To Govern Evolution: Further Adventures of the Political Animal by Walter Truett Anderson (Harcourt Brace Jovanovich: $22.95)
The political system in this country was invented at just about the time that Adam Smith was inventing laissez-faire economics, so it is no accident that democracy and capitalism have much in common. In a sense, democracy is laissez-faire politics. Let all ideas compete unfettered in the political marketplace, it says, and the truth will out.
This leads to an interesting quirk in contemporary politics. Conservatives, who tend to oppose restrictions on the "invisible hand" of the economic market, tend to support restrictions on the marketplace of ideas, such as censorship.
Liberals, on the other hand, who oppose First Amendment restrictions, support limitations on the economic marketplace in the furtherance of various social goals.
Democracy is like capitalism in another important way. Both systems are based on the premise that if everyone acts in his own self-interest, the common good will be served. In fact, they both define the common good as the sum of all of the private goods. What else should it be? As a practical political matter, whatever makes the most people happiest is likely to be done, which is fine--most of the time.
But people frequently do not take their long-range interests into account when deciding what makes them happy. Short-term interests are sometimes different from long-term interests, and many of us want our short-term interests satisfied.
The trouble is that short-term interests can be inimical to long-term interests, and democracy does not handle that situation well. For example, cutting taxes is popular, as is large government spending. The people's representatives like to vote for such things. But the combination of the two leads to enormous deficits.
A less well-publicized but tremendously important example of this dilemma is the growing control that human beings exercise over biology and, ultimately, on the future of all life, which stems from this control. New technology is constantly being developed, decisions are being made and actions are being taken every day that will profoundly impact our basic biological being.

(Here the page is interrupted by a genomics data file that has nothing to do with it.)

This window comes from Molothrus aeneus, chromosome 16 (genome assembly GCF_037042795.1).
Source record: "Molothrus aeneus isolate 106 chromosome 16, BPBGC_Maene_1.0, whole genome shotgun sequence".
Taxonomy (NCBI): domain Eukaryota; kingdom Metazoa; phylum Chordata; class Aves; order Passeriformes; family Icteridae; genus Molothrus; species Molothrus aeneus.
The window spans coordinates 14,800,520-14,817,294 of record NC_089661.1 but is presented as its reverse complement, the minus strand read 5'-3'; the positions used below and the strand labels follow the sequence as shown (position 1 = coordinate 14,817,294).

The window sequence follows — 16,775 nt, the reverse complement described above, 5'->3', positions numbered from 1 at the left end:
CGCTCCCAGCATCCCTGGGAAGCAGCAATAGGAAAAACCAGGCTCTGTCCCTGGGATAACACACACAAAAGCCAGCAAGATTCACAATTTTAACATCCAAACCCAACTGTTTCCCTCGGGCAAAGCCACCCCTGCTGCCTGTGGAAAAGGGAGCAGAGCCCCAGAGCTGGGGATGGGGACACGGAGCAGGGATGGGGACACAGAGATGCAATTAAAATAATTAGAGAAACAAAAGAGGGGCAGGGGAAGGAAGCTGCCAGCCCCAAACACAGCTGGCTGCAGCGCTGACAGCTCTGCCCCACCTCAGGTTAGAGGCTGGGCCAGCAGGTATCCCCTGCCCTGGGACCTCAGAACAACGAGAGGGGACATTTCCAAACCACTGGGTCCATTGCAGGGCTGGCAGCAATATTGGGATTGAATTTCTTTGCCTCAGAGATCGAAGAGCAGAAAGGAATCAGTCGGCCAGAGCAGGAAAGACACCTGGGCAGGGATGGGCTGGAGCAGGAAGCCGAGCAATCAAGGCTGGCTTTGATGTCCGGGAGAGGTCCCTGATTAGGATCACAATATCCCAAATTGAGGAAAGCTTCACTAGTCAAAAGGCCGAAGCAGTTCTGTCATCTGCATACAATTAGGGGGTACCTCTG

What's more, even if the political mechanism for controling these actions were at hand, which it isn't, no single nation can expect to do so alone. The effects are global, and so are the causes.
Genetic engineering is the best known and most controversial of humanity's techniques for controlling evolution, but it is hardly the only one. There are many areas in which humans are taking control of biology. Others include genetic screening, artificial birth technologies (including in vitro fertilization and surrogate motherhood), deforestation and soil loss, water shortages, water and air pollution (including pollution of the oceans) and increasing species extinction.
These and a host of other issues and side issues are examined by Walter Truett Anderson in "To Govern Evolution," a book that draws together information and speculation about a very important topic but, alas, doesn't tell us what we can do about it.
Anderson, an author specializing in political science who lives in the Bay Area, explores the panoply of social, ethical and legal decisions that will have to be made, some of them, he says, very soon. His is a moderate voice. He doesn't wring his hands and proclaim, "Oh, the horror of it all!" He is no Jeremy Rifkin, the scourge of biotechnology, whom he criticizes.
But Anderson's concern is clear, as is his commitment to the idea that humanity should give careful thought to exercising its new-found power over biology. This is not something to be done willy-nilly, he says, which is pretty much the way it has been going.
A Call to Action
Not that Anderson's discussion is all that new or even all that eloquent. But he does pull together and synthesize the many strands of biological change that are occurring and being made to occur at an ever-increasing rate. His book is a manifesto for action.
But--and here comes the big but--his description of the problem is better than any solution that he offers. Finally, a few pages from the end, he admits what a reader has been coming to suspect all along:
"We don't know how to slow the general rate of change, apply the brakes to history, nip the Biological Revolution in the bud," Anderson writes. "It is the combined product of many lines of activity and the result of thousands of years of evolution, and no institution of governance has the power to halt forces of that magnitude."
In short, the quest for the short-term benefits of new technologies and other methods of controlling biology obscures the long-term dangers. Or, even if the long-term dangers are not obscured, there is scant political constituency for them. This may be one more of those cases in which the structure of democracy stands in the way of a solution.